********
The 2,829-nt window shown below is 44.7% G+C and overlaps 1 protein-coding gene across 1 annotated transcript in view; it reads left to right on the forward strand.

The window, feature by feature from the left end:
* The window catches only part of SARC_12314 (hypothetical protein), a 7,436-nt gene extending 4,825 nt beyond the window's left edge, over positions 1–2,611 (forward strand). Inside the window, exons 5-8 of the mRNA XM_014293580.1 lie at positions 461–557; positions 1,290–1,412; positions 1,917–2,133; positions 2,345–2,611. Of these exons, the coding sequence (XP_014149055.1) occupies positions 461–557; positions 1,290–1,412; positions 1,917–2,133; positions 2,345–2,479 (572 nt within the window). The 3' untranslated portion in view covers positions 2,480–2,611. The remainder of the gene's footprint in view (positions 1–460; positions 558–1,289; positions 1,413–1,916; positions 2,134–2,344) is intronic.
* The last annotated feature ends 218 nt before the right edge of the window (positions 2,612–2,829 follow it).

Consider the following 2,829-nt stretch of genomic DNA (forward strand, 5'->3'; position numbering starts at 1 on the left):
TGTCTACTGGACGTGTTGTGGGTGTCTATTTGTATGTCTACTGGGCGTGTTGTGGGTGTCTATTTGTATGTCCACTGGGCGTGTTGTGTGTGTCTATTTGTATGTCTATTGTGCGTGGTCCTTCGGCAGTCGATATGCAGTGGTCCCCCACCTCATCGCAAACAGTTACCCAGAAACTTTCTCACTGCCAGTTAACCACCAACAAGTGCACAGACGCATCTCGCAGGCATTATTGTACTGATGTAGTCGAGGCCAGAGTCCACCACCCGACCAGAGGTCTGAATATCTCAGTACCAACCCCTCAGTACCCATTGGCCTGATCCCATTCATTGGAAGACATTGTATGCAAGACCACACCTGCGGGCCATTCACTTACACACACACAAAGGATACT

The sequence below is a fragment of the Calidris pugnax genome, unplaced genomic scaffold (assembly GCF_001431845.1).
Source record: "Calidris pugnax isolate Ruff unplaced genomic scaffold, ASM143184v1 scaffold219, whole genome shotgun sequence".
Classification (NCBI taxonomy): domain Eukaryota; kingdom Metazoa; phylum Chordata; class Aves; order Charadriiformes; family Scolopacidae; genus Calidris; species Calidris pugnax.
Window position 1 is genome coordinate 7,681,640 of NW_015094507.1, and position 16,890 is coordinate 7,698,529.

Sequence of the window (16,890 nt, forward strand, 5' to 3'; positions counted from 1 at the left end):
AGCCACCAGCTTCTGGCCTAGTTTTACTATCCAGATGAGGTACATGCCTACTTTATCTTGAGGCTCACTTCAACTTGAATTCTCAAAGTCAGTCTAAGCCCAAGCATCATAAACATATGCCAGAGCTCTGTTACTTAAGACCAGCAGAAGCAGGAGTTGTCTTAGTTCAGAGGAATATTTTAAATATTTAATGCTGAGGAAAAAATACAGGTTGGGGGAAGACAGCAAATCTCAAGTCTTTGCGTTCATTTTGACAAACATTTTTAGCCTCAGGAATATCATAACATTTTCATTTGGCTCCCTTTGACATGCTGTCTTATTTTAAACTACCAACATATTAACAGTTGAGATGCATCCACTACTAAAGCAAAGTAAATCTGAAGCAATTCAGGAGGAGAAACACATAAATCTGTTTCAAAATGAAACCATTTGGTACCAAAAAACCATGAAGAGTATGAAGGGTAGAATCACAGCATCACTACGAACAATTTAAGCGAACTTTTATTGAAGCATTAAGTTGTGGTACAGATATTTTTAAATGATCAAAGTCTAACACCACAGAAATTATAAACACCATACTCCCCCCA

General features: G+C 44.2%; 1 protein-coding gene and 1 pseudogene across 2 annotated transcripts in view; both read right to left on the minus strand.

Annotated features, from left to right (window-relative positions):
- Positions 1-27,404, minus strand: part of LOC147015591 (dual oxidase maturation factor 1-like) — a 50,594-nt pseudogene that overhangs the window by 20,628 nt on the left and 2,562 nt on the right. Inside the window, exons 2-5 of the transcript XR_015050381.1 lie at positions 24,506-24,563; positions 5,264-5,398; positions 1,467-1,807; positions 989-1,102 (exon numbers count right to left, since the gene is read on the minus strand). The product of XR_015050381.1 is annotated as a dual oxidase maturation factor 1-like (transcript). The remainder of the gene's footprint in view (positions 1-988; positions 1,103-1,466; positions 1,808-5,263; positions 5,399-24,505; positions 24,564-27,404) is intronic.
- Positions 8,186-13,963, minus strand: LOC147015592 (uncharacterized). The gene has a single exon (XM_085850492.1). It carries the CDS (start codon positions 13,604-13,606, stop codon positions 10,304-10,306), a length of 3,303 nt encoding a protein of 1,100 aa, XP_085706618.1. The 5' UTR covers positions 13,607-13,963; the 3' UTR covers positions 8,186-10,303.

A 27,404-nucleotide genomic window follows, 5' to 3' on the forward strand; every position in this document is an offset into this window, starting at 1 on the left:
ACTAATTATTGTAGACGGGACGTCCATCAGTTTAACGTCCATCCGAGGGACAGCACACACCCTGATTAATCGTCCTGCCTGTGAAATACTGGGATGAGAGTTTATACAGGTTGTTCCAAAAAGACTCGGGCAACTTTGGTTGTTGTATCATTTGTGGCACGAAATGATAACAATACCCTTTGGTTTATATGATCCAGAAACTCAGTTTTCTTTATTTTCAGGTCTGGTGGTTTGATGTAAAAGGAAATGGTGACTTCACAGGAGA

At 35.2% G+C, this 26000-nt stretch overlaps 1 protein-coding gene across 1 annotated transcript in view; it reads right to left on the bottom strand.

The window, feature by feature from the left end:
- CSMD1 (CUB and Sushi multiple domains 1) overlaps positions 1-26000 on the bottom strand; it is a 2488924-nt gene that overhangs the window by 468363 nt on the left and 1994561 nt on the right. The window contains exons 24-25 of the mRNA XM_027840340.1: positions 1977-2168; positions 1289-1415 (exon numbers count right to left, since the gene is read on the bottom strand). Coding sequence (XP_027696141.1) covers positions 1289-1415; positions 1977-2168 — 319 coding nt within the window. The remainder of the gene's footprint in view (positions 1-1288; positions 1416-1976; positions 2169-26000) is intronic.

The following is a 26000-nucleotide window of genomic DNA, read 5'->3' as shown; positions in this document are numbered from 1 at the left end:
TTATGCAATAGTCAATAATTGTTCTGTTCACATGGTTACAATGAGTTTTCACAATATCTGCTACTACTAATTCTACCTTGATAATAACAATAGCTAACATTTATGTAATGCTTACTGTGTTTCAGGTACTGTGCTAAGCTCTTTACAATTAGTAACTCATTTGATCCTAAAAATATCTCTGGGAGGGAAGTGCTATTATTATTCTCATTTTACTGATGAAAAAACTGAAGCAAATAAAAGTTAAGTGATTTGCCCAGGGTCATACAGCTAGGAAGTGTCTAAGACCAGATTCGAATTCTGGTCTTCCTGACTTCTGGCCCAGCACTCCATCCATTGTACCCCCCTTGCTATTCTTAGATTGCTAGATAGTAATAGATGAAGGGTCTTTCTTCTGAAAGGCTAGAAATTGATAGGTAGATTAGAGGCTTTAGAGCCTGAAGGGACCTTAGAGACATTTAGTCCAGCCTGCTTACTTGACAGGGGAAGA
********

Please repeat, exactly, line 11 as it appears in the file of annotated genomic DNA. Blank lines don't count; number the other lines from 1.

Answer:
Sequence of the window (16,890 nt, forward strand, 5' to 3'; positions counted from 1 at the left end):